Mmm, gooseberries. I have not yet seen a gooseberry in the US, never mind in California; do I have to grow my own?
But you wanted a trio, so these: gooseberry fool, as a way to end a dinner; gooseberry tart, for a more serious dessert (and it should be tart, in the same way that sour cherries make the best pie); and gooseberry sauce with mackerel, where the sharpness of the fruit cuts through the richness of the fish.
I saw them for the first time since I was small, this year at my local farmers market in Boston. I hope they're back next year.
I know they'll grow in California, because when I was hiking the John Muir Trail we found them growing wild all through the area the Rainbow Falls fire had burned over, and I snacked on them as we walked. I'm afraid this doesn't help you find them grown, though, especially the cultivated varieties which aren't covered in prickles.
Ohhh, gooseberry sauce with mackerel is something I had never considered. It sounds heavenly. I bet it works with sour cherries or lingonberries too...
They do grow here--Stella gets them sometimes and makes jam--but they are rare, and growing them yourself is the most straightforward way of getting them in non-jam form. Even in jam form, not common--but I can find cloudberry preserves, and fresh cloudberries, it is to laugh. So.
Gooseberries used to be illegal or might still be illegal in the US because of carrying or being suspected of carrying a rust that attacks white pines. I forget the whole story, but imagine Wikipedia knows.
I love gooseberries. Things to do:
Just eat them! But they need to be ripe, meaning the berries are usually a nice dark red, not the unripe green which I think was my first introduction to them. They're still tart when ripe, but much sweeter. They remind me quite a bit of kiwis in taste, texture, and sour/sweet ratio, but more flavorful.
Gooseberry pie! Standard Joy of Cooking berry pie recipe, with maybe a bit of extra sugar, and lots of extra sugar if you're using green gooseberries. (But why would you do that?) Haven't actually done this one myself, I'm afraid -- I'd intended to, and then saw that ripe gooseberries were going for $6/half-pint at my local farmers' market, and decided that $36 for one pie was more than I could stomach, no pun intended. But it's really very hard to go wrong with a berry pie. Maybe next year. Gooseberry jam, same deal.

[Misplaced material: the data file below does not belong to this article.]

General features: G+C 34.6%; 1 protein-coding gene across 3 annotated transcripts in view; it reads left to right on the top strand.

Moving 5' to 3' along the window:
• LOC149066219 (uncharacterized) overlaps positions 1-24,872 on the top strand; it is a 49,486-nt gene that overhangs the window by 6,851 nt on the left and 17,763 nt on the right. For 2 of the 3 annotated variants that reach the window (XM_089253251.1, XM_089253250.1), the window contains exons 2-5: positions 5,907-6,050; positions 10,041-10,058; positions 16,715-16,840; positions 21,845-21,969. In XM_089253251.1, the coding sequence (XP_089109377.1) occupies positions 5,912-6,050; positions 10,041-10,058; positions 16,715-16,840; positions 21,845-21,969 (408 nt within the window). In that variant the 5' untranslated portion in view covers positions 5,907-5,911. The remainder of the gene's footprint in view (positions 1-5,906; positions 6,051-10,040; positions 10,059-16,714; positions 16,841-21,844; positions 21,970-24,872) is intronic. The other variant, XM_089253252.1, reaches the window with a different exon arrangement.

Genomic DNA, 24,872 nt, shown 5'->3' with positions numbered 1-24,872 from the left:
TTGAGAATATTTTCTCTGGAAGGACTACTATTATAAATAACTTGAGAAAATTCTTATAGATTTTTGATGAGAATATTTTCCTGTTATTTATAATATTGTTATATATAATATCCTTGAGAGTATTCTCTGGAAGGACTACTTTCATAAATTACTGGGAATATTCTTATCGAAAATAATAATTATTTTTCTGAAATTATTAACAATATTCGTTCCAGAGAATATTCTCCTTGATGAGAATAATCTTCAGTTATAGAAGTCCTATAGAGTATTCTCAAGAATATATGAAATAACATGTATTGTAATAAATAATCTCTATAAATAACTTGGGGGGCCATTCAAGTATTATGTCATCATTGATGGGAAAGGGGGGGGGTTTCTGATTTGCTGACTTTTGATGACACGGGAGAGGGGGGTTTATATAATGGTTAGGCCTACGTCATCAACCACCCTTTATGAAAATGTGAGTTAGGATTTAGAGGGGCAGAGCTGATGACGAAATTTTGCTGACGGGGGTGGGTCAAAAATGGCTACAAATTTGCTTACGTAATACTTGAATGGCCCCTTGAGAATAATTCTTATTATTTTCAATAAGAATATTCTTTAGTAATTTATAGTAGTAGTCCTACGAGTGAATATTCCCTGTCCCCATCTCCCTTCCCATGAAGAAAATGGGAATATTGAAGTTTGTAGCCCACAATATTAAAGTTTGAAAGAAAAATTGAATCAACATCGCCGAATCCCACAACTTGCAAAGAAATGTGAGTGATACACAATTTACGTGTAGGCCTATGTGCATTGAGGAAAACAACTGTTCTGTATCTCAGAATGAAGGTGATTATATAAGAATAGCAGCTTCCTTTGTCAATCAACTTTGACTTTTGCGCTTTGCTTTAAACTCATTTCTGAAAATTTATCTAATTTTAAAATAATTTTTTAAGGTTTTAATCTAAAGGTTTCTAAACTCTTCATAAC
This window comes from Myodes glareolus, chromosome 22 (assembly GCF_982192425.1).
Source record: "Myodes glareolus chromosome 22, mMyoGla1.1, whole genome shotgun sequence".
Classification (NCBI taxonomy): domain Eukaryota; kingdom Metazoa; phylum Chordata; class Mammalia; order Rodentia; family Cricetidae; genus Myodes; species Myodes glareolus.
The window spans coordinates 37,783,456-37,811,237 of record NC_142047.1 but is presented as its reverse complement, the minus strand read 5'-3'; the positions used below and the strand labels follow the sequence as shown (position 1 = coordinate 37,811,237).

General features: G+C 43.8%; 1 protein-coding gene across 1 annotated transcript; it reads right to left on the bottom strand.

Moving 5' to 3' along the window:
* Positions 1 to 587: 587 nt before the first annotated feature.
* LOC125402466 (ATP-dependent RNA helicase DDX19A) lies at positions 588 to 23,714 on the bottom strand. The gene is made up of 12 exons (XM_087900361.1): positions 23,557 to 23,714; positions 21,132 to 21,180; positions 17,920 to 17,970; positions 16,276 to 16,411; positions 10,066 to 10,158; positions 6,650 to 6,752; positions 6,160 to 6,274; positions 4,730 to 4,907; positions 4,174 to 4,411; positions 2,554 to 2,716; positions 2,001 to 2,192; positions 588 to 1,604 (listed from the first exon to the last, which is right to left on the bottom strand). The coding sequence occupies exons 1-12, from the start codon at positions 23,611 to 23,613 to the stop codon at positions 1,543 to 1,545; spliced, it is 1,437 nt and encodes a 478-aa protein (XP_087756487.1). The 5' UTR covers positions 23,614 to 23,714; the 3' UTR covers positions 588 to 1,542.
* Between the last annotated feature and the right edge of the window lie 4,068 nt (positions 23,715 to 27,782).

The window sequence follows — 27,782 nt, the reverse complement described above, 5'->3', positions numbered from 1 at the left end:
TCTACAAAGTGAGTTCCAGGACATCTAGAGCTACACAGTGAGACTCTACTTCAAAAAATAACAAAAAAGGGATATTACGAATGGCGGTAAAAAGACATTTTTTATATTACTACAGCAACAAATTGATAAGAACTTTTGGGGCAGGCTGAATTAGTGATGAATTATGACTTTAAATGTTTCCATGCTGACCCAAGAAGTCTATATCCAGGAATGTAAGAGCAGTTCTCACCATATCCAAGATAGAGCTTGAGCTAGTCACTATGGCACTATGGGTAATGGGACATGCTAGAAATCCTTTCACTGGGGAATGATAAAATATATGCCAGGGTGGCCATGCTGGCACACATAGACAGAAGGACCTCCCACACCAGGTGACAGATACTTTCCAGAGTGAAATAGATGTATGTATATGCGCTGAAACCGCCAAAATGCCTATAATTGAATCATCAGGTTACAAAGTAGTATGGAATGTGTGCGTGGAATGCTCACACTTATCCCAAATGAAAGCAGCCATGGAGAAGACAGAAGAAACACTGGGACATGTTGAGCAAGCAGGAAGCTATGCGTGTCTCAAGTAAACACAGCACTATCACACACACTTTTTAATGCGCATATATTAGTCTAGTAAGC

Just eat them! But they need to be ripe, meaning the berries are usually a nice dark red, not the unripe green which I think was my first introduction to them.
In the UK, it's more than a first introduction: it is considered the natural state of the berry. I was a mature adult before I even understood there was anywhere else for them to go; the first dark red ones I met, I was convinced I was being misinformed. How could these be gooseberries? Wrong colour, and sweet! - clearly a different fruit altogether. And that was from a friend's garden; I don't think I've ever seen ripe ones in a market. We buy them green and cook them green and that's that, essentially. Very, um, British...
There are gooseberries which stay green. In fact, I think they're more common in the UK than the red varieties, or at least more traditional. They also tend to be more oval and hairier.
I prefer the red gooseberries in my garden cooked, but you can eat them raw if you want to. The sort my parents and great-aunt grew would try to turn your mouth inside out if you just bit into them, but were still very good jammed or in a crumble.